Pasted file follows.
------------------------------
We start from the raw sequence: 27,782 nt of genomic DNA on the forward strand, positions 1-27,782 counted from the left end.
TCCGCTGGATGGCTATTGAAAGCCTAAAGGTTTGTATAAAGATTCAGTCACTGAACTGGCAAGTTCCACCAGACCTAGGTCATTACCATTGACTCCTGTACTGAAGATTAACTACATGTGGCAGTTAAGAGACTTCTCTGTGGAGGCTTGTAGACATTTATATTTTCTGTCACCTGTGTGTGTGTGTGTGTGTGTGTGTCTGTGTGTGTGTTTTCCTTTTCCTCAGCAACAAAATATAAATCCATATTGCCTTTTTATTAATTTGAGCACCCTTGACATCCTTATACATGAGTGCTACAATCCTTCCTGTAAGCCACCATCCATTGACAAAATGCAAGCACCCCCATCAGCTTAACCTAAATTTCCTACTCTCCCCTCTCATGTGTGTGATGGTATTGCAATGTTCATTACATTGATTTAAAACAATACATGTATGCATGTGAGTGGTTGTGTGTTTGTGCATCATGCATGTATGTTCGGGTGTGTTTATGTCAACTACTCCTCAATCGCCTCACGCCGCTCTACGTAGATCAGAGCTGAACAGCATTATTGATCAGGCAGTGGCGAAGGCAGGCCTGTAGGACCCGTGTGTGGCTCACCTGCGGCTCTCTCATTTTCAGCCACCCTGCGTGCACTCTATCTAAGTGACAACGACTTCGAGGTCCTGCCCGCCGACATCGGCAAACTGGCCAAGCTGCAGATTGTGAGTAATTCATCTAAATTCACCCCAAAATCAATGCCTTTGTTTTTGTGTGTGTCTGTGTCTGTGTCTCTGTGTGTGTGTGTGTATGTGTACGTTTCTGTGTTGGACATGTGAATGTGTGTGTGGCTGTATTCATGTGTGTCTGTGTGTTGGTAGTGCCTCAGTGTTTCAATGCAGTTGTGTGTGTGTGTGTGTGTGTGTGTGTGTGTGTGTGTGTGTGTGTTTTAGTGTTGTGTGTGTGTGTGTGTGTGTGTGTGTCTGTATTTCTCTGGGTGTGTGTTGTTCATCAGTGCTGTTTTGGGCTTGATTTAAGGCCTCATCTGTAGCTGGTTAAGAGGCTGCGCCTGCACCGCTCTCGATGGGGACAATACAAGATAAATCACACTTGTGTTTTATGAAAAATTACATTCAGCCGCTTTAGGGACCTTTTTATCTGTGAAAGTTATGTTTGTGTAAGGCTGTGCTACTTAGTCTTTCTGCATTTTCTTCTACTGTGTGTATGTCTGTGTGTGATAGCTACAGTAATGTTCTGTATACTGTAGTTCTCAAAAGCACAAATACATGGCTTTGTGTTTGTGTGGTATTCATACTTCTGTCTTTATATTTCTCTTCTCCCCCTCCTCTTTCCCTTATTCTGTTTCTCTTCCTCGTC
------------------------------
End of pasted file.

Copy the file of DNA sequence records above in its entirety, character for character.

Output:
We start from the raw sequence: 27,782 nt of genomic DNA on the forward strand, positions 1-27,782 counted from the left end.
TCCGCTGGATGGCTATTGAAAGCCTAAAGGTTTGTATAAAGATTCAGTCACTGAACTGGCAAGTTCCACCAGACCTAGGTCATTACCATTGACTCCTGTACTGAAGATTAACTACATGTGGCAGTTAAGAGACTTCTCTGTGGAGGCTTGTAGACATTTATATTTTCTGTCACCTGTGTGTGTGTGTGTGTGTGTGTGTCTGTGTGTGTGTTTTCCTTTTCCTCAGCAACAAAATATAAATCCATATTGCCTTTTTATTAATTTGAGCACCCTTGACATCCTTATACATGAGTGCTACAATCCTTCCTGTAAGCCACCATCCATTGACAAAATGCAAGCACCCCCATCAGCTTAACCTAAATTTCCTACTCTCCCCTCTCATGTGTGTGATGGTATTGCAATGTTCATTACATTGATTTAAAACAATACATGTATGCATGTGAGTGGTTGTGTGTTTGTGCATCATGCATGTATGTTCGGGTGTGTTTATGTCAACTACTCCTCAATCGCCTCACGCCGCTCTACGTAGATCAGAGCTGAACAGCATTATTGATCAGGCAGTGGCGAAGGCAGGCCTGTAGGACCCGTGTGTGGCTCACCTGCGGCTCTCTCATTTTCAGCCACCCTGCGTGCACTCTATCTAAGTGACAACGACTTCGAGGTCCTGCCCGCCGACATCGGCAAACTGGCCAAGCTGCAGATTGTGAGTAATTCATCTAAATTCACCCCAAAATCAATGCCTTTGTTTTTGTGTGTGTCTGTGTCTGTGTCTCTGTGTGTGTGTGTGTATGTGTACGTTTCTGTGTTGGACATGTGAATGTGTGTGTGGCTGTATTCATGTGTGTCTGTGTGTTGGTAGTGCCTCAGTGTTTCAATGCAGTTGTGTGTGTGTGTGTGTGTGTGTGTGTGTGTGTGTGTGTGTGTGTTTTAGTGTTGTGTGTGTGTGTGTGTGTGTGTGTGTCTGTATTTCTCTGGGTGTGTGTTGTTCATCAGTGCTGTTTTGGGCTTGATTTAAGGCCTCATCTGTAGCTGGTTAAGAGGCTGCGCCTGCACCGCTCTCGATGGGGACAATACAAGATAAATCACACTTGTGTTTTATGAAAAATTACATTCAGCCGCTTTAGGGACCTTTTTATCTGTGAAAGTTATGTTTGTGTAAGGCTGTGCTACTTAGTCTTTCTGCATTTTCTTCTACTGTGTGTATGTCTGTGTGTGATAGCTACAGTAATGTTCTGTATACTGTAGTTCTCAAAAGCACAAATACATGGCTTTGTGTTTGTGTGGTATTCATACTTCTGTCTTTATATTTCTCTTCTCCCCCTCCTCTTTCCCTTATTCTGTTTCTCTTCCTCGTC